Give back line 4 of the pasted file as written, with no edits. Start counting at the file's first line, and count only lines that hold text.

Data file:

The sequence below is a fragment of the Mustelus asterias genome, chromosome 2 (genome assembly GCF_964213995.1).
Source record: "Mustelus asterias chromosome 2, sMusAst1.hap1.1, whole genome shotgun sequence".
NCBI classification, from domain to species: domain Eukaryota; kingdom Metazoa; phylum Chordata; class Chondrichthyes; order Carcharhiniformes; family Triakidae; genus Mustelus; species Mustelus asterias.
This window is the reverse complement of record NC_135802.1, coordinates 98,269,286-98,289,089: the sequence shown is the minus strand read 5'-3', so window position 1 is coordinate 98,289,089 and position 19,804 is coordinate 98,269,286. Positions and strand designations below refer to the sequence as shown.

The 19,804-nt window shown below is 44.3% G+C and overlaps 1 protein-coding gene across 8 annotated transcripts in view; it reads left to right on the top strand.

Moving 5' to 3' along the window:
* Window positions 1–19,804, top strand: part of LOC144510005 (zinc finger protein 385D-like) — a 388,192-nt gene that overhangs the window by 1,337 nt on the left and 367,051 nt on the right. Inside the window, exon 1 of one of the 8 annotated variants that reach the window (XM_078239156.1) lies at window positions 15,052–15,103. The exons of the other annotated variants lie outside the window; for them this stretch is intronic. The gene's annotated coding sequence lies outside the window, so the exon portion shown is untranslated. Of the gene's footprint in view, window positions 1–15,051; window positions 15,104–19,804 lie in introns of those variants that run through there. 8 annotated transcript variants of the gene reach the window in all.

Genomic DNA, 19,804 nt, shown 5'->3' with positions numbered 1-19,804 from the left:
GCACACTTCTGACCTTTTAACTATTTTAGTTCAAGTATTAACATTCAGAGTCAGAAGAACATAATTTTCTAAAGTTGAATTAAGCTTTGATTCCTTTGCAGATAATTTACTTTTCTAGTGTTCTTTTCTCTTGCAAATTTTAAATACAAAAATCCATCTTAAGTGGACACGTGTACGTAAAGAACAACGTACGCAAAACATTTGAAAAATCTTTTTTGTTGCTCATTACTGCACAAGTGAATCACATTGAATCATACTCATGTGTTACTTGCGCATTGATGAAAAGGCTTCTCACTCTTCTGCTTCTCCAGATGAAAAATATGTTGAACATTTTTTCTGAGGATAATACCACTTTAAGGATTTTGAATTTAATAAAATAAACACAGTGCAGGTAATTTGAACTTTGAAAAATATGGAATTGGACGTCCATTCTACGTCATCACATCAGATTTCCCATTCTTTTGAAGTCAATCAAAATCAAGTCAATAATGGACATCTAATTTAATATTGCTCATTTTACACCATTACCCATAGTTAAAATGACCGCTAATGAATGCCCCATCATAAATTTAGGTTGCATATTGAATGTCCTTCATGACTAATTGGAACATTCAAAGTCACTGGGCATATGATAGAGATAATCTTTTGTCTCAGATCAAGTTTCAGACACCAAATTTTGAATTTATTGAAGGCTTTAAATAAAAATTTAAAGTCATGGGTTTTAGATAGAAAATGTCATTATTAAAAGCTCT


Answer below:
This window is the reverse complement of record NC_135802.1, coordinates 98,269,286-98,289,089: the sequence shown is the minus strand read 5'-3', so window position 1 is coordinate 98,289,089 and position 19,804 is coordinate 98,269,286. Positions and strand designations below refer to the sequence as shown.